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Cross Training Is Not Only for Athletes

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Mon Oct 22 2012

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I believe improving on your strengths will improve performance.  But, at a certain point, a manager utilizing the same skills over and over may find their professional development at a standstill because they are not being challenged to do something new.  The question becomes, how do you improve on this employee’s development?   The answer is cross training.

Any athlete who is training for a race and wants to improve performance knows that at a certain point continuous practicing of the same skill will only lead to minimal improvement and many times, the athlete becomes bored and may lose their motivation.  It becomes necessary to introduce new skills for enhanced improvement.  The same is the case for improving leadership skills.  At a certain point it becomes necessary to introduce and develop new skills that complement the current skill set in order to improve performance. 

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To start the process, it is essential to assess the current skills and strengths.  While there are many tools and resources to use I like StrengthsFinder and the Myers Briggs Type Indicator.  Once the strengths have been identified, choose one to improve upon.  Improvement means change and too much change can be overwhelming and challenging – make sure the employee doesn’t bite off more than they can handle by choosing too many strengths for improvement.  Once you have identified the strength to improve upon, you want to (1) ensure it is aligned with furthering the goals and objectives of the organization and (2) it is a strength the employee is passionate about.  Once the strength has been identified choose a complementary behavior or competency companion to enhance it.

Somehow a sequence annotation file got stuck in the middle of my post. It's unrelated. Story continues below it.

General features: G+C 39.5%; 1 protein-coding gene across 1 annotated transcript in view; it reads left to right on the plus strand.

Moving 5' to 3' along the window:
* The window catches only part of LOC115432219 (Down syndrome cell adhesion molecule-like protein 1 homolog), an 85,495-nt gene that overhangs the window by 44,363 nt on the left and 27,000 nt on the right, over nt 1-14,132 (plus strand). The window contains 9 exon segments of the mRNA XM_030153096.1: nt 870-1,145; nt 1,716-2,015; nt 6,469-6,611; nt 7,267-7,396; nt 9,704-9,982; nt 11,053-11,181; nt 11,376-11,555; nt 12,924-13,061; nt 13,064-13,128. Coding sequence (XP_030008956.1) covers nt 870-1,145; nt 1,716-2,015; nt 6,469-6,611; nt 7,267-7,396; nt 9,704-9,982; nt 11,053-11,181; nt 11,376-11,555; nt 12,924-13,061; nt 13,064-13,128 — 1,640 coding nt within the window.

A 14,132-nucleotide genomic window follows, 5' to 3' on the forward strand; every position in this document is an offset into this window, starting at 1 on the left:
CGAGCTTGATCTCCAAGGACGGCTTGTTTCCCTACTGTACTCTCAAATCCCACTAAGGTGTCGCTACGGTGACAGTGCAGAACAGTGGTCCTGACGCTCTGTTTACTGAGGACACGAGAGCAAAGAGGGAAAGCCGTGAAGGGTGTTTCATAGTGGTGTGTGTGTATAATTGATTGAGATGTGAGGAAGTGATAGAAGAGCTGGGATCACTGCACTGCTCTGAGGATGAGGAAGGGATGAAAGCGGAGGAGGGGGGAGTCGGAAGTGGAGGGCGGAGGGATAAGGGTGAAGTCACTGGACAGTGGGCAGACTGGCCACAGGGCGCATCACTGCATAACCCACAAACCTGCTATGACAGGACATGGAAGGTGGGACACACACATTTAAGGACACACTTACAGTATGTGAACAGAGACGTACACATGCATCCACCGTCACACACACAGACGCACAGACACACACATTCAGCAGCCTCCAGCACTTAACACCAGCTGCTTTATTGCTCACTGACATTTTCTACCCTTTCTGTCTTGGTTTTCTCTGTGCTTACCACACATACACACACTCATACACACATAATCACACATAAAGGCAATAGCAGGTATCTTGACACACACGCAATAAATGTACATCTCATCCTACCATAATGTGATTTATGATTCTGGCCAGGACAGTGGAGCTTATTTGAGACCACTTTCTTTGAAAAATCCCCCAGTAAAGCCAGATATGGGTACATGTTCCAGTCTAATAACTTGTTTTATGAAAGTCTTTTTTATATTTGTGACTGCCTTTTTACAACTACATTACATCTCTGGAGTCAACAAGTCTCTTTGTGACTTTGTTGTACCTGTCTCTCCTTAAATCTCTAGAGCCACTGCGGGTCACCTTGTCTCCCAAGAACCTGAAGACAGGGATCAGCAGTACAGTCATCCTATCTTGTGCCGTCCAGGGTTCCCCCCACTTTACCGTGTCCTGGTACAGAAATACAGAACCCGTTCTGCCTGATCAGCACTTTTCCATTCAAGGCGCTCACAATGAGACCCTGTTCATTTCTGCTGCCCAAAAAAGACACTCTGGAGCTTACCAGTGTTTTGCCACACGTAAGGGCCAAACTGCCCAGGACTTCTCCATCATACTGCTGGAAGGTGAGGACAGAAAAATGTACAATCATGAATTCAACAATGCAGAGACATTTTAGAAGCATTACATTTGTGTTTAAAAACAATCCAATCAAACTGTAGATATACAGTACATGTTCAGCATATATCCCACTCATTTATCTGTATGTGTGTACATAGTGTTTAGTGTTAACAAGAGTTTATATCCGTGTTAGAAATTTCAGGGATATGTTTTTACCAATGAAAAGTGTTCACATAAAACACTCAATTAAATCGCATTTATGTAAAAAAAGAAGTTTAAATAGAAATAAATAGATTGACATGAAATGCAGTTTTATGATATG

I coached an executive who was interested in being promoted to director.  While he was doing a good job in his current capacity, he wanted to make sure he was seen as being able to fill the shoes of a director.  We identified the competencies necessary for a director position and identified his strengths.  Looking at the competencies necessary, we decided that taking initiative was important and honing in on the competency companion of inspiring and motivating others would really make him shine and further the goals and objectives of the organization.  A few techniques my client used to improve this competency companion were (1) setting stretch goals for his staff; (2) learning to read motivational signals; and (3) learning to allow his staff to be more involved in projects by not giving as much direction.  My client found that empowering his staff by allowing them to take ownership increased their motivation and inspiration.  This exercise proved fruitful as my client was promoted to Director of Communication. 

Employee performance and development is pertinent to advancement.  When continuous practice no longer improves performance, it is time to embrace other methods.  Cross training is a great technique which can be utilized to enhance performance in your top performers.

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